Health care spending in Iowa is among the lowest of the country, according to the Kaiser Family Foundation, which released data showing that Iowa ranked 16th in spending on health care in fiscal year 2018.
In Iowa, that meant health care spending on Medicaid, which is the state’s main health care program for low-income families, was about a third the national average.
But the data didn’t show whether Iowa residents also spent more on other kinds of health care, like prescription drugs, in general.
The state’s health insurance plan, the Iowa Insurance Exchange, spent $2,964 on health benefits in fiscal years 2018 and 2019, more than twice the national spending.
It also spent a lot more than the national benchmark for the same period.
Iowa spent $5,828 more on prescription drugs in fiscal 2019 than the U.S. average, and nearly $10,000 more than all of the states that spend less than Iowa.
That spending led the state to rank as the fifth-most expensive in the country in fiscal 2018, according the foundation’s report.
Iowa’s ranking was lower than the bottom three states for health care expenditures per capita, according for example, and the top two states were Michigan and Texas.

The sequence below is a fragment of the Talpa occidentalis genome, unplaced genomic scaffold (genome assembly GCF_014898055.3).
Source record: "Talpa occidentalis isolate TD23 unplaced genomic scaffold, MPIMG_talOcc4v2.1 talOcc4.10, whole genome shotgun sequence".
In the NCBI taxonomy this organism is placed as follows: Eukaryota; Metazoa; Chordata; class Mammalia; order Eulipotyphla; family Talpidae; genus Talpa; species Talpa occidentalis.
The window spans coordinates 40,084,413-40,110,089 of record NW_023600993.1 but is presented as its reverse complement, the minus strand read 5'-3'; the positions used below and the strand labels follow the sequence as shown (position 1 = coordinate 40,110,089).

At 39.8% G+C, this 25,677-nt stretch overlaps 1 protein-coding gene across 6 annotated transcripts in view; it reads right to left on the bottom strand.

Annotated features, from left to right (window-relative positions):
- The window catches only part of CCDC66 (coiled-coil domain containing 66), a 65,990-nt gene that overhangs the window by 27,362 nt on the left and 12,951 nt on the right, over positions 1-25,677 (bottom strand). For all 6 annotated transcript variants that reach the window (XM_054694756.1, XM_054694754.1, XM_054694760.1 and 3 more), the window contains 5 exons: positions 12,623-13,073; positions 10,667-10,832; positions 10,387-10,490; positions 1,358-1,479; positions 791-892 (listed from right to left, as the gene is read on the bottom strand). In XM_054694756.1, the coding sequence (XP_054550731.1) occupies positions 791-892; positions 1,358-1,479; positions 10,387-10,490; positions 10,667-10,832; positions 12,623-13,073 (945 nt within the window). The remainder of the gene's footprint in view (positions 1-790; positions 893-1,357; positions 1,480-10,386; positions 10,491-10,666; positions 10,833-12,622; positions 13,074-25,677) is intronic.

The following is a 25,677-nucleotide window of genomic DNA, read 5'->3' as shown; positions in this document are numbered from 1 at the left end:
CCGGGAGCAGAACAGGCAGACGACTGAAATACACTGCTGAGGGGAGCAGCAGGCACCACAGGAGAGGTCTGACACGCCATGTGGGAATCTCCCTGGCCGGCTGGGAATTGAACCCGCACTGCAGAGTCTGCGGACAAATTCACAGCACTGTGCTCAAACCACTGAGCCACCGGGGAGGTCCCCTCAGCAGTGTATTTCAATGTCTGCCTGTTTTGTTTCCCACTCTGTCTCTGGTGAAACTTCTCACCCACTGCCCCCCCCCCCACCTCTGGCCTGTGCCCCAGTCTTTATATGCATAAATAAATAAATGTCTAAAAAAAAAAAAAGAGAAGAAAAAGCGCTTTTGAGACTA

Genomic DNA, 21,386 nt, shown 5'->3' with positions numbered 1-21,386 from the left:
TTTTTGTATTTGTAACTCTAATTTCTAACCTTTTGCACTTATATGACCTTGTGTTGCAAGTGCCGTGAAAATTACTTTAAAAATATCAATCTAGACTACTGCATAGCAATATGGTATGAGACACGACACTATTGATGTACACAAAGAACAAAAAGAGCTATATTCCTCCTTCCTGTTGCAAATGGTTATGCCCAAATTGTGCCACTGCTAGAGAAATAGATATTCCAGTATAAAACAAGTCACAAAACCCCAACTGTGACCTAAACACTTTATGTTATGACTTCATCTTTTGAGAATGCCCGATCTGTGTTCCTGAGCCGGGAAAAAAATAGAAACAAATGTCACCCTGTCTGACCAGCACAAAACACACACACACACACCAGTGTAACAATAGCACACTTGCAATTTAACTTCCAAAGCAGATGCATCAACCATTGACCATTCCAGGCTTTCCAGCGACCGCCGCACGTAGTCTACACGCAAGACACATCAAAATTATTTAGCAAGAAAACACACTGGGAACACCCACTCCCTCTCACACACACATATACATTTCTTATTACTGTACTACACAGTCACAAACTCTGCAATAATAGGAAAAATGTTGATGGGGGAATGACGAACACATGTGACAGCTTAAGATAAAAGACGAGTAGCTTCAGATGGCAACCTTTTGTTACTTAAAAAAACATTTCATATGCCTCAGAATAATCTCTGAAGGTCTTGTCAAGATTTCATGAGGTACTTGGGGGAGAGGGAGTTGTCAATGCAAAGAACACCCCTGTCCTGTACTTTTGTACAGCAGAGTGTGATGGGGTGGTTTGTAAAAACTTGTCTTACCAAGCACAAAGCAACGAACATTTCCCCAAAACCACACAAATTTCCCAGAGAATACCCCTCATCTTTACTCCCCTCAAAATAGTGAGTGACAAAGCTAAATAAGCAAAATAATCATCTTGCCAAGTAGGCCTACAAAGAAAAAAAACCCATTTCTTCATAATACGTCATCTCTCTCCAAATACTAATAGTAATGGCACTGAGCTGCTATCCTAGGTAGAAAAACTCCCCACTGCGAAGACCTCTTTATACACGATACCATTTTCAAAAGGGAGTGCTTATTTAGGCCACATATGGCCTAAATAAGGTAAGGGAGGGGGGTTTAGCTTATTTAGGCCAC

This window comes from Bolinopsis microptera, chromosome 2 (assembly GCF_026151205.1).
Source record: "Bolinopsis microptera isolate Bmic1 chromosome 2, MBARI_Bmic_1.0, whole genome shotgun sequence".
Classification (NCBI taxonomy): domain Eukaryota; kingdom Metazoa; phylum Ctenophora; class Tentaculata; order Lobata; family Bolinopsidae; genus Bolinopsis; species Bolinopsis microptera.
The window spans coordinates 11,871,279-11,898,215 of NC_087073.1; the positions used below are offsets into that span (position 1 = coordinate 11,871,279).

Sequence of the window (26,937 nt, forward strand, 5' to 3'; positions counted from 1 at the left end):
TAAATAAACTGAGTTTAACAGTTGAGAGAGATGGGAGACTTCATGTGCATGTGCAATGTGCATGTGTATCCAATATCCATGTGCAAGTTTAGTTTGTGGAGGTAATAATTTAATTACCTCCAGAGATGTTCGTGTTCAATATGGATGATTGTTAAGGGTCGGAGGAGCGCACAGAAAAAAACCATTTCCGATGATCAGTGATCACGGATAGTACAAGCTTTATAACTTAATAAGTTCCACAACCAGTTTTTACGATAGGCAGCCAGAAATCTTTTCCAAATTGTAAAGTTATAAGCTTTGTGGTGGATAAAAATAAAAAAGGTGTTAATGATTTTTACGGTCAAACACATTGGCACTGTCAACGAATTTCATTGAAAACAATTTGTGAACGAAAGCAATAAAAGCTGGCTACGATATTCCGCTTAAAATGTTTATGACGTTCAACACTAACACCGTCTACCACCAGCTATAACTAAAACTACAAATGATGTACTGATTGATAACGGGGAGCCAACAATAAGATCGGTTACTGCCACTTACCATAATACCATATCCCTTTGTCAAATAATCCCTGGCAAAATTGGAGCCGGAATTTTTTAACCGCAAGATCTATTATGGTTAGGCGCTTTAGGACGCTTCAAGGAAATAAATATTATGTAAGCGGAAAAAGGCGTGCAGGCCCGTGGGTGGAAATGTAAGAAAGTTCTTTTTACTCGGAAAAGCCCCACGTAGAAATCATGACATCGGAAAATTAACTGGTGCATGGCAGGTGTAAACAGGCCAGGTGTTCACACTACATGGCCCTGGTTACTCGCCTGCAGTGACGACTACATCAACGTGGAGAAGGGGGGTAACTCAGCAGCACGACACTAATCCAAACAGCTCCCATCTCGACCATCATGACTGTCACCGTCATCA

The Iowa Insurance Exchanges plan is based on a system of publicly funded private insurance that pays for premiums, deductibles and copays.
It’s an ambitious and costly plan that has not been tested in the United States and is only expected to cost taxpayers $8 billion over the next five years, according a report released by the Iowa Health Policy Council, a nonpartisan nonprofit group.
A federal study found that Iowa’s plan was not fully affordable, and Iowa’s state officials said they had taken steps to reduce the costs of the insurance plan.
In 2018, the state expanded the state health insurance program to cover more than 100,000 low- and moderate-income people, and it is now covering more than 150,000.
Iowa ranked No. 1 for spending per capita on prescription drug benefits in that same year.
Health care experts have argued that the federal government should have more control over health care financing, especially for the high cost of medical care.
But in Iowa, the administration says it has taken steps in recent years to lower costs and improve quality, and that it is still not fully cost-effective.